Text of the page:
My husband's Ninong Jamin passed away yesterday.
Standing amidst family and friends at the wake last night, I can't help but feel a little out of place. It's not because I'm treated any differently, in fact, I felt that everybody went out of their way to make me feel part of the family. But I still felt uncomfortable. I think its because I really don't know what to do. All around me, people were laughing and chatting and making jokes (like one particular classmate who kept asking why Ninong Jamin is always racing to the finish line), complaining about the air con, gossiping about dead people and their not so dead 'other' relations. Even my father-in-law (Ninong Jamin's only brother), seemed to be in good spirits, making small talk about politics and how his little girl (Corinne) was growing up.
Honestly, I didn't know how to react.
My experience with mourning, Filipino style, is horribly scarce. My parents didn't like attending wakes and funerals, and when they were forced to, they were loathed to bring me saying that they didn't want to traumatize me. As I grew up (theoretically more capable of taking whatever drama might take place), they still hesitated in taking me along, leaving me in the dark as to what actually takes place during those sorrowful gatherings. In fact, on my family's side, I've only attended one wake/funeral - that of my aunt, uncle and cousin (who died at that infamous Manor Hotel Tragedy) - and, believe it or not, even though we traveled all of eight hours to get to the province, I was only at the wake at most four hours.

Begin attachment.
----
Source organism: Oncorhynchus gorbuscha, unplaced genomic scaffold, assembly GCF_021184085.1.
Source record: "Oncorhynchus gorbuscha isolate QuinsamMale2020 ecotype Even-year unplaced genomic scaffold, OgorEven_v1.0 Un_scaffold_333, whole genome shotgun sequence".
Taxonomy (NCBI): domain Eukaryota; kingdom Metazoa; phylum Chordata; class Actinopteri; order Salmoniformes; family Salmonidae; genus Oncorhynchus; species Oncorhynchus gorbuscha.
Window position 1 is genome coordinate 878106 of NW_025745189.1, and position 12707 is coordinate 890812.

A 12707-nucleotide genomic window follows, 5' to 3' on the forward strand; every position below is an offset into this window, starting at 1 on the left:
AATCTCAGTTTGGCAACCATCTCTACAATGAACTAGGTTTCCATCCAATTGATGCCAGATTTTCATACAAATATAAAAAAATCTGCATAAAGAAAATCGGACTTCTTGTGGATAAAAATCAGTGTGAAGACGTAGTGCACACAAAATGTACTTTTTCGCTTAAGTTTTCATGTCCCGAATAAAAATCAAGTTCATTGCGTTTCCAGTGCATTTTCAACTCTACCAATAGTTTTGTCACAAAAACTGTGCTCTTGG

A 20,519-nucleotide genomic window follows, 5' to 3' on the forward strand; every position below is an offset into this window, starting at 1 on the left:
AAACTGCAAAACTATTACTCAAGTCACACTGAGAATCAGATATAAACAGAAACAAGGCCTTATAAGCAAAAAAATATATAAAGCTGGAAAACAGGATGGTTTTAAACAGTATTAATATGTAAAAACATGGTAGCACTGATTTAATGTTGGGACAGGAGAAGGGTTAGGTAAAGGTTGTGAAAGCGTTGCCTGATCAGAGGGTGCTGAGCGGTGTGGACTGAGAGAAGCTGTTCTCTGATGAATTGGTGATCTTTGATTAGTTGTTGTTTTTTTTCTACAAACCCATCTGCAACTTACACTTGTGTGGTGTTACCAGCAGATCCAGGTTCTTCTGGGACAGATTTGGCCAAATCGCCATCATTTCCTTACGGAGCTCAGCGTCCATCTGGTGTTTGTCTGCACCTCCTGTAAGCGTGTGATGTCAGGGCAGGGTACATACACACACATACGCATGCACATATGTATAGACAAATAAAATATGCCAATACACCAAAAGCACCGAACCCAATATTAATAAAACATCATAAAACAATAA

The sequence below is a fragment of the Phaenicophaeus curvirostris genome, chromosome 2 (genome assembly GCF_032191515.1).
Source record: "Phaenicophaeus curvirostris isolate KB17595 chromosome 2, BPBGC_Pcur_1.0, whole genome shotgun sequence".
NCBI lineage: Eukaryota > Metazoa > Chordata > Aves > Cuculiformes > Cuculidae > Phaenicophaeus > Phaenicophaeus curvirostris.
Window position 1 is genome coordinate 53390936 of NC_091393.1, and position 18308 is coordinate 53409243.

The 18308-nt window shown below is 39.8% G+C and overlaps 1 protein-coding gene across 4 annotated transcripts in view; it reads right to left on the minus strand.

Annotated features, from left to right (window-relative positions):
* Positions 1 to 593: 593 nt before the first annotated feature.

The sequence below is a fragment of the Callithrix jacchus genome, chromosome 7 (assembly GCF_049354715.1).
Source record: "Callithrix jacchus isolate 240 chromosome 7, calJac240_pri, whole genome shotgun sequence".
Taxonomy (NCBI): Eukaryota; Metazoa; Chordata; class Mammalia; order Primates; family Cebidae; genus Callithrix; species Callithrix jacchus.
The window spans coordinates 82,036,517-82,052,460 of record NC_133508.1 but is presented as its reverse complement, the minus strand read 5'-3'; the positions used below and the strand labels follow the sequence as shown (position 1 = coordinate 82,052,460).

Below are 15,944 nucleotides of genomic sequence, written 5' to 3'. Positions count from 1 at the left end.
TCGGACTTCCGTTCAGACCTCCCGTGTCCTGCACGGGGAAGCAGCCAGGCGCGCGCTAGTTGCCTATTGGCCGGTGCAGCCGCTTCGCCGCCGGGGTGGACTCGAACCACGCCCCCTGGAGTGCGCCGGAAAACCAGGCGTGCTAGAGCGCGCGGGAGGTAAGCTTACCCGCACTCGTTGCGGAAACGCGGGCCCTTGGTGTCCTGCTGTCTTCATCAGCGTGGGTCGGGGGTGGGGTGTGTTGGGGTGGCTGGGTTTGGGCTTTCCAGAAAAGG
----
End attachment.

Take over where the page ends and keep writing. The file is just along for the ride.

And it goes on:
In the case of my aunt, uncle and cousin, I knew that the reason was because my mother, strong as she was, couldn't take seeing the coffins. My mother's way of grieving came in spurts. When she found out about her sister's death, she cried for all of two minutes; but oh, what two minutes they were. She wailed and wept and screamed and fell to her knees, and for her daughter who rarely saw her as anything but strong, it was an eye opener. And then, after the two minutes, she was all right. Perfectly normal. Until we arrived at the place where we had to identify the bodies. Another two minutes of heart-wrenching sobs, until she just said, in a tone that could not be argued with, that she will not see the bodies. And then, again, she was fine. When we went up to the province to attend the wake, my father had to forcibly push her to the coffins so that she and all her siblings could have one last family picture (I know it sounds cruel, but at that time, it was important to the rest of the family to have that one last moment.), but even he could not take the physical manifestation of my mother's sorrow. And so just four hours into the wake (my mother spending most of those four hours outside the funeral parlor), we left and retired to one of the houses that was kindly lent to us for the duration of our stay.
Since I've married Alex, my experience with attending these wakes and funerals have gone up by more than 500%. Alex grew up, on the other hand, knowing it was polite (and required) to go to the wakes of of even friend's far relatives. And since his friends family was far more "cultured" than my family, one of the first surprises I had was that, 'nagpapakain pala sila'. Honestly, before that, I didn't know. But attending these wakes, I learned not only that they usually serve catered food, but they also provide giveaways, even a programme of activities where known choirs/singers performed. Comparing this to the rather traumatic first wake/funeral I've been too, it was a little overwhelming. And then, there was the 'grieving' part.